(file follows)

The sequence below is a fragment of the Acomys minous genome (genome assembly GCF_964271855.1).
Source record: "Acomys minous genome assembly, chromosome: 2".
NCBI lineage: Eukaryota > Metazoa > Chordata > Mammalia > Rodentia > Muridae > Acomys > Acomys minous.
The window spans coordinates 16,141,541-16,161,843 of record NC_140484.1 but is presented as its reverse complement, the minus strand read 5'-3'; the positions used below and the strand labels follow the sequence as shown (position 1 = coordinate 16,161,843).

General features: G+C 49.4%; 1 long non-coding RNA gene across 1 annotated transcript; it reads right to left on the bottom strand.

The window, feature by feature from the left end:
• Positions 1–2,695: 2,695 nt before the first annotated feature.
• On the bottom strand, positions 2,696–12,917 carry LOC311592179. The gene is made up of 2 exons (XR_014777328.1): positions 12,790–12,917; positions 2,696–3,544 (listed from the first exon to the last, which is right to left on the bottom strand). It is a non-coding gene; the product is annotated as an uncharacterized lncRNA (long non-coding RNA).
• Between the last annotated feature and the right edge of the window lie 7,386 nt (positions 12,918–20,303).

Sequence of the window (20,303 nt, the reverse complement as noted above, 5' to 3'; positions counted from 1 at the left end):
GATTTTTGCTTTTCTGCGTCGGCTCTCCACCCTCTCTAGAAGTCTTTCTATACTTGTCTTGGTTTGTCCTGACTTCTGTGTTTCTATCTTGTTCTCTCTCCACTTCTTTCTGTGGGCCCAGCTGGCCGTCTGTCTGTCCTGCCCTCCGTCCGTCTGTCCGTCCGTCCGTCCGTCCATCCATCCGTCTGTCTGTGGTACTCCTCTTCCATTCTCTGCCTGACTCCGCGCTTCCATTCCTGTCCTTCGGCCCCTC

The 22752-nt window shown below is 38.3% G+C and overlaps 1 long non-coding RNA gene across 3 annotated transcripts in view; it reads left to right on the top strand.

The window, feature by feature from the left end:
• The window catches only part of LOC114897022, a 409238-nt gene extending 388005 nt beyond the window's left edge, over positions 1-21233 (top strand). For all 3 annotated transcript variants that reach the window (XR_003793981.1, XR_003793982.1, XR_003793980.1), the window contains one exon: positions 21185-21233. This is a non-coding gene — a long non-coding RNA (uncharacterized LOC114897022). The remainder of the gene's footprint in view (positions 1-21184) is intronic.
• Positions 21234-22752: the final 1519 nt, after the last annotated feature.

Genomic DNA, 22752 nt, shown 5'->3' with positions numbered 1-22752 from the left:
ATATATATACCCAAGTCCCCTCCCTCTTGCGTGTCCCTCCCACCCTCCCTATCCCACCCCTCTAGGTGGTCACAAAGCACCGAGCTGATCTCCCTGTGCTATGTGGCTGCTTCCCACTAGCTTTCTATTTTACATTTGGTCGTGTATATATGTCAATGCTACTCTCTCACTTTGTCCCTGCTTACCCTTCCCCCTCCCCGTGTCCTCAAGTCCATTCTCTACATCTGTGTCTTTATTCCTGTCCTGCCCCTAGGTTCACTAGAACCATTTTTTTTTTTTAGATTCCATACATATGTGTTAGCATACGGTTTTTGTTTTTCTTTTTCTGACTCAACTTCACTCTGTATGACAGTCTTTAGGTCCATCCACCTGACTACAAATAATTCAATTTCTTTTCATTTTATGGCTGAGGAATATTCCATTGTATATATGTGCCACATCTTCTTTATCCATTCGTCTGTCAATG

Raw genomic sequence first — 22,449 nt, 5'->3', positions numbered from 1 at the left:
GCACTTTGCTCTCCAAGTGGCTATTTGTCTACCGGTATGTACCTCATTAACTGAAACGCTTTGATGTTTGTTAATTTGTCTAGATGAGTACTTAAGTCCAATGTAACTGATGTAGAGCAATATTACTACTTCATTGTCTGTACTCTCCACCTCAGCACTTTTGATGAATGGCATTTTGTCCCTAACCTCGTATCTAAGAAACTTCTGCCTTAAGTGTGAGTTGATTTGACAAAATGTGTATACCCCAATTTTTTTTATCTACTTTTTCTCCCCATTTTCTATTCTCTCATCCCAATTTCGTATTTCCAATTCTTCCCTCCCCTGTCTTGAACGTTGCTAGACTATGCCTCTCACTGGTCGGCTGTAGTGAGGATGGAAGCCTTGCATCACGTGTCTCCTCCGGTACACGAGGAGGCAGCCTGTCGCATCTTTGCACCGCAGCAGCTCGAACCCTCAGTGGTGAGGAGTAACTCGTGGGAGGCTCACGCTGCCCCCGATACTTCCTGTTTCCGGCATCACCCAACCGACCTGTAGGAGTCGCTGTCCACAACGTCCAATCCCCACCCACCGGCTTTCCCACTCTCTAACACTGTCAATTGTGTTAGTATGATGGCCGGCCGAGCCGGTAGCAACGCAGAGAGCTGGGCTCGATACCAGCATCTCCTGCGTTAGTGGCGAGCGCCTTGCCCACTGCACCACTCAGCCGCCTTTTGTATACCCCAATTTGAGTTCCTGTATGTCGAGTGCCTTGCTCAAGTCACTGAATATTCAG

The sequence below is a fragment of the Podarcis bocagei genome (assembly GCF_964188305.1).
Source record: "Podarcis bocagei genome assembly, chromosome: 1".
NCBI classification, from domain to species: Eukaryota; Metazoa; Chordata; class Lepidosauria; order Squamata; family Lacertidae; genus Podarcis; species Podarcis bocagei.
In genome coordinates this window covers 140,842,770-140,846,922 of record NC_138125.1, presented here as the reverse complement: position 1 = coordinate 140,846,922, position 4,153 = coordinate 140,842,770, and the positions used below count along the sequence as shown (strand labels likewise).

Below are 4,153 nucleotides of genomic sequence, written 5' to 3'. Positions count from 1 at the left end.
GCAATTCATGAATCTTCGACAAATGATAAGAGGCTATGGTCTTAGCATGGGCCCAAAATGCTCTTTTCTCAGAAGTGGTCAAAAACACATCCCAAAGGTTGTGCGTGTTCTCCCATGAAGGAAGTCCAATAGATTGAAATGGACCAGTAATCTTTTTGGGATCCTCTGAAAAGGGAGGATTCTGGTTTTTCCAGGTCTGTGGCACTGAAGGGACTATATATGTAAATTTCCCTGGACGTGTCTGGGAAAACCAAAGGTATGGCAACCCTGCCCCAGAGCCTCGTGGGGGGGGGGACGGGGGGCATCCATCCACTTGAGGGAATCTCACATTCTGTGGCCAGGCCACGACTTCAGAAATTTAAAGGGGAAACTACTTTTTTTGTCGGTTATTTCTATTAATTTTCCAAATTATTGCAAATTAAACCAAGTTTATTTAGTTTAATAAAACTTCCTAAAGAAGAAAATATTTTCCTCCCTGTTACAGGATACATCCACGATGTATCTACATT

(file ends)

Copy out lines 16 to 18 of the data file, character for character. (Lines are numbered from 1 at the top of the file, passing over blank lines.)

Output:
Genomic DNA, 22752 nt, shown 5'->3' with positions numbered 1-22752 from the left:
ATATATATACCCAAGTCCCCTCCCTCTTGCGTGTCCCTCCCACCCTCCCTATCCCACCCCTCTAGGTGGTCACAAAGCACCGAGCTGATCTCCCTGTGCTATGTGGCTGCTTCCCACTAGCTTTCTATTTTACATTTGGTCGTGTATATATGTCAATGCTACTCTCTCACTTTGTCCCTGCTTACCCTTCCCCCTCCCCGTGTCCTCAAGTCCATTCTCTACATCTGTGTCTTTATTCCTGTCCTGCCCCTAGGTTCACTAGAACCATTTTTTTTTTTTAGATTCCATACATATGTGTTAGCATACGGTTTTTGTTTTTCTTTTTCTGACTCAACTTCACTCTGTATGACAGTCTTTAGGTCCATCCACCTGACTACAAATAATTCAATTTCTTTTCATTTTATGGCTGAGGAATATTCCATTGTATATATGTGCCACATCTTCTTTATCCATTCGTCTGTCAATG

Raw genomic sequence first — 22,449 nt, 5'->3', positions numbered from 1 at the left: